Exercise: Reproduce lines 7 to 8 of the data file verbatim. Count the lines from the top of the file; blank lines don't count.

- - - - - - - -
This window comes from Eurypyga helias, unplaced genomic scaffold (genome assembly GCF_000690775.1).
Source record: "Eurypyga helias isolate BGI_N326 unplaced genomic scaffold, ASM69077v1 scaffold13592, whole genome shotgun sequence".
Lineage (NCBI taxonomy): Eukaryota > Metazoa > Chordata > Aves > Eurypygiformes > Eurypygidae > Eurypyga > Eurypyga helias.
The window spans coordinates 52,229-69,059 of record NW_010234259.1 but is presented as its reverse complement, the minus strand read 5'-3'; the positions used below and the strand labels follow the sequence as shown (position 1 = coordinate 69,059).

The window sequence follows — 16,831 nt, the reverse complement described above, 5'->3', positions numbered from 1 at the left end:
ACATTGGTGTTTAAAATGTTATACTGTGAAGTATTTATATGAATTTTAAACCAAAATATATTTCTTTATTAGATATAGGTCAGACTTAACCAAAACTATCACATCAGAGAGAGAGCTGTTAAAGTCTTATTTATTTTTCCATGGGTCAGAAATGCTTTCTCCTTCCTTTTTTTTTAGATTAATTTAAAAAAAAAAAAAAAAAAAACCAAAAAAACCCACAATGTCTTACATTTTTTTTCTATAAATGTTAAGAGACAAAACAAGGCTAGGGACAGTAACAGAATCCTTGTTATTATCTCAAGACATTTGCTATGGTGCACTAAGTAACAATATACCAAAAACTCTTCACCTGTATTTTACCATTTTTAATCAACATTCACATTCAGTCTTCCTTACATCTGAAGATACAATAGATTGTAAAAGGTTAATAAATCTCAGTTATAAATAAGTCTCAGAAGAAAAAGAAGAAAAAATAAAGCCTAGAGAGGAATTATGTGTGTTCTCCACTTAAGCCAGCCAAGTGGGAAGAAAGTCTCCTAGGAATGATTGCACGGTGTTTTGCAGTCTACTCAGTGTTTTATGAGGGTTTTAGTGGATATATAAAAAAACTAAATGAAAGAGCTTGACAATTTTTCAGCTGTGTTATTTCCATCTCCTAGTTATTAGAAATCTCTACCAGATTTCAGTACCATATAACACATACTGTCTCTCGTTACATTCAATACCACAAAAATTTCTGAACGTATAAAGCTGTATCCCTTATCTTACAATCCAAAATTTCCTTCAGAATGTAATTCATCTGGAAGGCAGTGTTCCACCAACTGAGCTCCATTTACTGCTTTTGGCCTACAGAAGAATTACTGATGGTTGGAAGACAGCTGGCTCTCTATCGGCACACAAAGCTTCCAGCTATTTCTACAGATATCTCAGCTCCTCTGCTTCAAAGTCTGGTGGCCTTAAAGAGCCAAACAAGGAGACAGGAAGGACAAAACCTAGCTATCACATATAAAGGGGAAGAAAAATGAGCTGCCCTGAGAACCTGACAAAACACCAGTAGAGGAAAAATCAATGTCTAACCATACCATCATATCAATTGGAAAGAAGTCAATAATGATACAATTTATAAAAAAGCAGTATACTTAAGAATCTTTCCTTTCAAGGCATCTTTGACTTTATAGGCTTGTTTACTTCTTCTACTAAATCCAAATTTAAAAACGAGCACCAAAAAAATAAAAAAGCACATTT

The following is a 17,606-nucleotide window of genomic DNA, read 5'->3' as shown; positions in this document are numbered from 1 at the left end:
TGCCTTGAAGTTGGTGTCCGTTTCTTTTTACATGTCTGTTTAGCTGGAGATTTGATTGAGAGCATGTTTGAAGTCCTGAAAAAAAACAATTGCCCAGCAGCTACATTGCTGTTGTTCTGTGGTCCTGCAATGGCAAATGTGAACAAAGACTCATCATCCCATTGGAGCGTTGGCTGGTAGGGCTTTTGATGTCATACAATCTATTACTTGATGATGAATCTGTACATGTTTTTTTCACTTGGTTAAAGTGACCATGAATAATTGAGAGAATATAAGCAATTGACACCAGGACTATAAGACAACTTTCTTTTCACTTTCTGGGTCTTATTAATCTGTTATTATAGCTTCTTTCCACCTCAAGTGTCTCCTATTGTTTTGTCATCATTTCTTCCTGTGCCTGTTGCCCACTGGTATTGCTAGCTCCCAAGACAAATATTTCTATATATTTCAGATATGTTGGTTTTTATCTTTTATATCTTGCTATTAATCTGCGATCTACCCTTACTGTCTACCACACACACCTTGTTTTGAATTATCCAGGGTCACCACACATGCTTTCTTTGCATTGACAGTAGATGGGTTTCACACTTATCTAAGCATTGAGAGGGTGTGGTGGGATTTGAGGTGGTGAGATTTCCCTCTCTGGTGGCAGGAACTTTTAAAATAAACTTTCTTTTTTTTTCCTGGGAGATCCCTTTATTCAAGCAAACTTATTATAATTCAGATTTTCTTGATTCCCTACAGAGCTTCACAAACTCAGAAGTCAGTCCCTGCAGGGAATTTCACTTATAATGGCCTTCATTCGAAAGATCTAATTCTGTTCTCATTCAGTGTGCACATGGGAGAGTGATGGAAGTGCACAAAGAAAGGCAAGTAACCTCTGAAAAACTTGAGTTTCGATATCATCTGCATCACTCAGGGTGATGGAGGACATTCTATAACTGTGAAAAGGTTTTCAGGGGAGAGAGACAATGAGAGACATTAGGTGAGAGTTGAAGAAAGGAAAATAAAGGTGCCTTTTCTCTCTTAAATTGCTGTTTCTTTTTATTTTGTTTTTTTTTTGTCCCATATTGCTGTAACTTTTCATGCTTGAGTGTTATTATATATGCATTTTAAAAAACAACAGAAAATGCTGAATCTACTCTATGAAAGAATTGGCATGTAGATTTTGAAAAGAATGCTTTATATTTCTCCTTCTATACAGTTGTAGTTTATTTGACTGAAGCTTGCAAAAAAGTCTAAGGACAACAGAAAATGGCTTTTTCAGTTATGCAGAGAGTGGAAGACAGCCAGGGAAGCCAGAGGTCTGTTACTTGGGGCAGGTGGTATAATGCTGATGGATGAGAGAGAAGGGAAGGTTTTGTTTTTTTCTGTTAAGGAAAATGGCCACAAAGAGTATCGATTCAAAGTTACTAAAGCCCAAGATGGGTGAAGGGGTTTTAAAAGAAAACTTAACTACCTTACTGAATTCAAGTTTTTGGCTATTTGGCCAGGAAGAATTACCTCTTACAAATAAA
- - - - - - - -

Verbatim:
The following is a 17,606-nucleotide window of genomic DNA, read 5'->3' as shown; positions in this document are numbered from 1 at the left end:
TGCCTTGAAGTTGGTGTCCGTTTCTTTTTACATGTCTGTTTAGCTGGAGATTTGATTGAGAGCATGTTTGAAGTCCTGAAAAAAAACAATTGCCCAGCAGCTACATTGCTGTTGTTCTGTGGTCCTGCAATGGCAAATGTGAACAAAGACTCATCATCCCATTGGAGCGTTGGCTGGTAGGGCTTTTGATGTCATACAATCTATTACTTGATGATGAATCTGTACATGTTTTTTTCACTTGGTTAAAGTGACCATGAATAATTGAGAGAATATAAGCAATTGACACCAGGACTATAAGACAACTTTCTTTTCACTTTCTGGGTCTTATTAATCTGTTATTATAGCTTCTTTCCACCTCAAGTGTCTCCTATTGTTTTGTCATCATTTCTTCCTGTGCCTGTTGCCCACTGGTATTGCTAGCTCCCAAGACAAATATTTCTATATATTTCAGATATGTTGGTTTTTATCTTTTATATCTTGCTATTAATCTGCGATCTACCCTTACTGTCTACCACACACACCTTGTTTTGAATTATCCAGGGTCACCACACATGCTTTCTTTGCATTGACAGTAGATGGGTTTCACACTTATCTAAGCATTGAGAGGGTGTGGTGGGATTTGAGGTGGTGAGATTTCCCTCTCTGGTGGCAGGAACTTTTAAAATAAACTTTCTTTTTTTTTCCTGGGAGATCCCTTTATTCAAGCAAACTTATTATAATTCAGATTTTCTTGATTCCCTACAGAGCTTCACAAACTCAGAAGTCAGTCCCTGCAGGGAATTTCACTTATAATGGCCTTCATTCGAAAGATCTAATTCTGTTCTCATTCAGTGTGCACATGGGAGAGTGATGGAAGTGCACAAAGAAAGGCAAGTAACCTCTGAAAAACTTGAGTTTCGATATCATCTGCATCACTCAGGGTGATGGAGGACATTCTATAACTGTGAAAAGGTTTTCAGGGGAGAGAGACAATGAGAGACATTAGGTGAGAGTTGAAGAAAGGAAAATAAAGGTGCCTTTTCTCTCTTAAATTGCTGTTTCTTTTTATTTTGTTTTTTTTTTGTCCCATATTGCTGTAACTTTTCATGCTTGAGTGTTATTATATATGCATTTTAAAAAACAACAGAAAATGCTGAATCTACTCTATGAAAGAATTGGCATGTAGATTTTGAAAAGAATGCTTTATATTTCTCCTTCTATACAGTTGTAGTTTATTTGACTGAAGCTTGCAAAAAAGTCTAAGGACAACAGAAAATGGCTTTTTCAGTTATGCAGAGAGTGGAAGACAGCCAGGGAAGCCAGAGGTCTGTTACTTGGGGCAGGTGGTATAATGCTGATGGATGAGAGAGAAGGGAAGGTTTTGTTTTTTTCTGTTAAGGAAAATGGCCACAAAGAGTATCGATTCAAAGTTACTAAAGCCCAAGATGGGTGAAGGGGTTTTAAAAGAAAACTTAACTACCTTACTGAATTCAAGTTTTTGGCTATTTGGCCAGGAAGAATTACCTCTTACAAATAAA